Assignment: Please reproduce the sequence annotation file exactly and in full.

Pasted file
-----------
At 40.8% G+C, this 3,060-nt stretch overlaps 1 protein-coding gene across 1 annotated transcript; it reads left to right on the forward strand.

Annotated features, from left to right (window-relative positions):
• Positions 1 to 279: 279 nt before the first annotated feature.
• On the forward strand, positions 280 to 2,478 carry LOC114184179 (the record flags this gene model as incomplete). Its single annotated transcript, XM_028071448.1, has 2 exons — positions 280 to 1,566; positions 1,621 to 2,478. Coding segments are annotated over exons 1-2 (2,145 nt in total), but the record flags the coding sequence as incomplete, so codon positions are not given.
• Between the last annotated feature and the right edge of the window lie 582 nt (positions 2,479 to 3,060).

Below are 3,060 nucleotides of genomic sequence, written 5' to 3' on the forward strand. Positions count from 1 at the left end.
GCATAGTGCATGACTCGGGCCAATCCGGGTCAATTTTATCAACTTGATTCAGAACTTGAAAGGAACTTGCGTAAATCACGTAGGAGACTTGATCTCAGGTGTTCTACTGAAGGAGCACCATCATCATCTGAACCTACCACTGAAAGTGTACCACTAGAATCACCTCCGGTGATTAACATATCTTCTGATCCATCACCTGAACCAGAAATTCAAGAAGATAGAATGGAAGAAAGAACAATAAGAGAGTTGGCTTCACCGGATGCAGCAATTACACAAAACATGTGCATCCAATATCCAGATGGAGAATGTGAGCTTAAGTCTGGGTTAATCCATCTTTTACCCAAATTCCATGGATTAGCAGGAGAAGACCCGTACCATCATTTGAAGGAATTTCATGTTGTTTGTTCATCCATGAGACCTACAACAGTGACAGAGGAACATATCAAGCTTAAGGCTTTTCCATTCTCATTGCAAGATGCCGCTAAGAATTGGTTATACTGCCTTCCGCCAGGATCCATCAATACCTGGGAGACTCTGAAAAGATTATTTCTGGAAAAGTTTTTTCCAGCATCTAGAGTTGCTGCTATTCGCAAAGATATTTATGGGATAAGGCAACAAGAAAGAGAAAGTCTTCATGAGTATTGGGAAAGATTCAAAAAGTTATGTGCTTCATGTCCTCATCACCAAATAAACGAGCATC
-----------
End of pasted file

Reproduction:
At 40.8% G+C, this 3,060-nt stretch overlaps 1 protein-coding gene across 1 annotated transcript; it reads left to right on the forward strand.

Annotated features, from left to right (window-relative positions):
• Positions 1 to 279: 279 nt before the first annotated feature.
• On the forward strand, positions 280 to 2,478 carry LOC114184179 (the record flags this gene model as incomplete). Its single annotated transcript, XM_028071448.1, has 2 exons — positions 280 to 1,566; positions 1,621 to 2,478. Coding segments are annotated over exons 1-2 (2,145 nt in total), but the record flags the coding sequence as incomplete, so codon positions are not given.
• Between the last annotated feature and the right edge of the window lie 582 nt (positions 2,479 to 3,060).

Below are 3,060 nucleotides of genomic sequence, written 5' to 3' on the forward strand. Positions count from 1 at the left end.
GCATAGTGCATGACTCGGGCCAATCCGGGTCAATTTTATCAACTTGATTCAGAACTTGAAAGGAACTTGCGTAAATCACGTAGGAGACTTGATCTCAGGTGTTCTACTGAAGGAGCACCATCATCATCTGAACCTACCACTGAAAGTGTACCACTAGAATCACCTCCGGTGATTAACATATCTTCTGATCCATCACCTGAACCAGAAATTCAAGAAGATAGAATGGAAGAAAGAACAATAAGAGAGTTGGCTTCACCGGATGCAGCAATTACACAAAACATGTGCATCCAATATCCAGATGGAGAATGTGAGCTTAAGTCTGGGTTAATCCATCTTTTACCCAAATTCCATGGATTAGCAGGAGAAGACCCGTACCATCATTTGAAGGAATTTCATGTTGTTTGTTCATCCATGAGACCTACAACAGTGACAGAGGAACATATCAAGCTTAAGGCTTTTCCATTCTCATTGCAAGATGCCGCTAAGAATTGGTTATACTGCCTTCCGCCAGGATCCATCAATACCTGGGAGACTCTGAAAAGATTATTTCTGGAAAAGTTTTTTCCAGCATCTAGAGTTGCTGCTATTCGCAAAGATATTTATGGGATAAGGCAACAAGAAAGAGAAAGTCTTCATGAGTATTGGGAAAGATTCAAAAAGTTATGTGCTTCATGTCCTCATCACCAAATAAACGAGCATC